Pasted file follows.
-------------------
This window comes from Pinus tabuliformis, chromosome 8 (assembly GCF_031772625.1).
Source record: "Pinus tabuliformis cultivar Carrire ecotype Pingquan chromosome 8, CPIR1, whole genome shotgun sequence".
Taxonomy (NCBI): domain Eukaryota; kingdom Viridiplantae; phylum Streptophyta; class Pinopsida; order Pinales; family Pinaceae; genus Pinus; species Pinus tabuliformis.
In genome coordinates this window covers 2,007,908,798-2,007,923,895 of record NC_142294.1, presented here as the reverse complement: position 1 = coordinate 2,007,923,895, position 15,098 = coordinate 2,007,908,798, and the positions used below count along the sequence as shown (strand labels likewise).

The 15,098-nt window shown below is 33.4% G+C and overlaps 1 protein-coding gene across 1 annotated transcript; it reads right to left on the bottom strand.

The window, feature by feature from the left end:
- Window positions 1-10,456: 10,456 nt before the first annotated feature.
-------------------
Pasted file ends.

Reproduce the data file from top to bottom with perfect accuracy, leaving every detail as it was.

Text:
This window comes from Pinus tabuliformis, chromosome 8 (assembly GCF_031772625.1).
Source record: "Pinus tabuliformis cultivar Carrire ecotype Pingquan chromosome 8, CPIR1, whole genome shotgun sequence".
Taxonomy (NCBI): domain Eukaryota; kingdom Viridiplantae; phylum Streptophyta; class Pinopsida; order Pinales; family Pinaceae; genus Pinus; species Pinus tabuliformis.
In genome coordinates this window covers 2,007,908,798-2,007,923,895 of record NC_142294.1, presented here as the reverse complement: position 1 = coordinate 2,007,923,895, position 15,098 = coordinate 2,007,908,798, and the positions used below count along the sequence as shown (strand labels likewise).

The 15,098-nt window shown below is 33.4% G+C and overlaps 1 protein-coding gene across 1 annotated transcript; it reads right to left on the bottom strand.

The window, feature by feature from the left end:
- Window positions 1-10,456: 10,456 nt before the first annotated feature.